Sohjoa - Baltic Sea Region transitioning into eco-friendly autonomous last mile public transportation
Public transport is not as flexible and accessible as private cars are in the Baltic Sea region. The project works towards increasing the attractiveness of public transport by improving offered services and introducing automated driverless electric minibuses, especially for the first and last mile of the journey. It proposes recommendations for environmentally friendly and smart automated public transport and guidelines on the organisational set-up.
BSR electric - Fostering e-mobility solutions in urban areas in the Baltic Sea Region
The project aims to enhance the use of electric vehicles in city transport systems such as public sector fleets, public transport and bike sharing in order to reduce CO2 emissions and pollution. The partnership of public authorities, business, academia and NGOs explores the potential of e-bikes,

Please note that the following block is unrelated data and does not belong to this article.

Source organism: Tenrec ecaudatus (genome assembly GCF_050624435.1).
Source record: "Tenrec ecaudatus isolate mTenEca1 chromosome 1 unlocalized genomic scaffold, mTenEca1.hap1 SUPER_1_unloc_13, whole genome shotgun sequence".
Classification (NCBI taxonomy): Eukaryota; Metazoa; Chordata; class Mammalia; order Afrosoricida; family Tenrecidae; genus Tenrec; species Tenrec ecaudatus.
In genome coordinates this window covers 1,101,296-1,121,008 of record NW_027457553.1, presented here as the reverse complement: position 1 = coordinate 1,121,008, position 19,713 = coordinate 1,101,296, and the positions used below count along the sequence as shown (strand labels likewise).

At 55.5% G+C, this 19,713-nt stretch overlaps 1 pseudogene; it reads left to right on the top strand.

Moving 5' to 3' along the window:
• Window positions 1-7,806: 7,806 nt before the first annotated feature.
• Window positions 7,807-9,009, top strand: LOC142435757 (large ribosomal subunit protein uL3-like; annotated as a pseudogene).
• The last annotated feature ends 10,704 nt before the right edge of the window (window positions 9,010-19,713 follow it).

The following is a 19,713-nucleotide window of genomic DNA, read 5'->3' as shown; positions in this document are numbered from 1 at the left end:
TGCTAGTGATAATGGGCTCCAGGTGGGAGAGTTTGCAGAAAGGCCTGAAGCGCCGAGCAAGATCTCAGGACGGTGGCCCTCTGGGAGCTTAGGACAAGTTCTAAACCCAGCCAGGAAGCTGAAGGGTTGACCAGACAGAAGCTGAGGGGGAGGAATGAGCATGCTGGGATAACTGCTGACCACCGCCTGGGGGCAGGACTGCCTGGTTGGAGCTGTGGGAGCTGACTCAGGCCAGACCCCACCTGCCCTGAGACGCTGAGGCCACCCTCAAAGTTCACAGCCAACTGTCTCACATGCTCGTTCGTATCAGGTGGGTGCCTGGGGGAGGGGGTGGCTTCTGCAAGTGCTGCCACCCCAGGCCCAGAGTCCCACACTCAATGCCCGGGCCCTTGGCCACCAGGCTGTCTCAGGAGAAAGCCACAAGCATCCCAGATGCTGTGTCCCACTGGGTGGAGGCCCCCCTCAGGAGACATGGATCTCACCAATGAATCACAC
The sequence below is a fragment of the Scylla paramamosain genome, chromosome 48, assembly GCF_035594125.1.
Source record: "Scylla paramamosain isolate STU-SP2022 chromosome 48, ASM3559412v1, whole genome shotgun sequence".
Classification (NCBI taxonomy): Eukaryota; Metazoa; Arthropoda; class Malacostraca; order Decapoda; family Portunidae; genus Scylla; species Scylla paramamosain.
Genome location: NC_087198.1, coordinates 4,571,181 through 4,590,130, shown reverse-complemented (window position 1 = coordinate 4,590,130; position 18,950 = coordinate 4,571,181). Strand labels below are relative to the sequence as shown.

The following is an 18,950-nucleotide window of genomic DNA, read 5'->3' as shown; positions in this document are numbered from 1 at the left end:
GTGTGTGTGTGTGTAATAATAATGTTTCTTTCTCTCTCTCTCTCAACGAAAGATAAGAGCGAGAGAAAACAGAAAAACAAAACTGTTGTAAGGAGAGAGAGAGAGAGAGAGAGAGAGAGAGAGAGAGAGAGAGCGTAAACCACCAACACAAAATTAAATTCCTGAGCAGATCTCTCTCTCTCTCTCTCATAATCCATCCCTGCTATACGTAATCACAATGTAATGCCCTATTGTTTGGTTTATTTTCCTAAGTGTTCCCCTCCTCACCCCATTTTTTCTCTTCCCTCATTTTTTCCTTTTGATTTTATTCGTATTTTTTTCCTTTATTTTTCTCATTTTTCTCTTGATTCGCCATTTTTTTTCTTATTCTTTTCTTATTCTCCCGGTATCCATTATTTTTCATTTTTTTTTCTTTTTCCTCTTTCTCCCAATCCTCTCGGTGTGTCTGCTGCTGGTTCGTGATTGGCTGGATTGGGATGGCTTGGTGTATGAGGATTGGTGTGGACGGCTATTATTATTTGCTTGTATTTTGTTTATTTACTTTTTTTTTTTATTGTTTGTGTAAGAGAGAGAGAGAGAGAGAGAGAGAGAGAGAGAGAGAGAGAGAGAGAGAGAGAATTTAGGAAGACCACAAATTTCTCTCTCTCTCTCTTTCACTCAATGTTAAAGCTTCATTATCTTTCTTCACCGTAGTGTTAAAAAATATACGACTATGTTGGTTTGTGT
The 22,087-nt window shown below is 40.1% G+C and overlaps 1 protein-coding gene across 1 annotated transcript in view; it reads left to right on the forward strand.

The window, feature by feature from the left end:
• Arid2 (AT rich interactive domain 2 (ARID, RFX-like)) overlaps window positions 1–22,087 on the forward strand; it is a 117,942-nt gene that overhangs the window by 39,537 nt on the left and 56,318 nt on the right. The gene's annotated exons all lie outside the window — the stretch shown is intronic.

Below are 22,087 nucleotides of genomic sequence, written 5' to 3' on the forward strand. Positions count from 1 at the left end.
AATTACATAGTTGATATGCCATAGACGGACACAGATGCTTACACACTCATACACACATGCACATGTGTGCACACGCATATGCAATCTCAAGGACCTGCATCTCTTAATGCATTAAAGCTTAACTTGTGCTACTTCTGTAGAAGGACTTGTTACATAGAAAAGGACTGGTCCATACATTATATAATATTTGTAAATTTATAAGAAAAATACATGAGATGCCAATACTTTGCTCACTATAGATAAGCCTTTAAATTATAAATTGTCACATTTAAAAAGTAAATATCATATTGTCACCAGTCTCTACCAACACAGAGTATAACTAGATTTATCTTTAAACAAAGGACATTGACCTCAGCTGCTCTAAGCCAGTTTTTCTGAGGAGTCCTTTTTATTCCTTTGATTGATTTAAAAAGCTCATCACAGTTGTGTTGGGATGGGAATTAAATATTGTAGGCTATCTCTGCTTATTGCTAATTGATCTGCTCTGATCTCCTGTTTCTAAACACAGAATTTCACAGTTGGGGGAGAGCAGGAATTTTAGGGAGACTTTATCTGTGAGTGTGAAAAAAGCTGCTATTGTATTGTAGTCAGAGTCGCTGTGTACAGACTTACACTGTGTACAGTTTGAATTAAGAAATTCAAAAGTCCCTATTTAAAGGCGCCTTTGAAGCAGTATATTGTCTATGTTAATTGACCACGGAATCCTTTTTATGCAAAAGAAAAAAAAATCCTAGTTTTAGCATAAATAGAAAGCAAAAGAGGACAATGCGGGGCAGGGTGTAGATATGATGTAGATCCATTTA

e-buses, e-ferries and other e-vehicles. The project guides municipalities and transport planners and operators as well as public and private fleet managers in integrating e-mobility into urban transport strategies.
Sustainable urban mobility and commuting in Baltic cities
People living in the suburbs usually commute into the city centre by car. Offering an alternative combination of various transport modes, including bike and car sharing, is a way for cities to achieve a more sustainable, environmental friendly commuting system. The project helps urban and transport planners assess, plan, and integrate alternative mobility options into transport plans and policies of cities and municipalities.
Cities.multimodal – urban transport system in transition towards low carbon mobility
The project wants to make it easier for people in cities around the Baltic Sea to combine walking, cycling, public transport and car-sharing as an environmentally friendly alternative to driving. The partners develop and apply an approach to sustainable urban mobility planning for such multimodal transport that is easy to adopt in other cities. It includes publicly visible mobility points and smartphone-based travel planning as well as a planners’ handbook and a toolbox to manage mobility.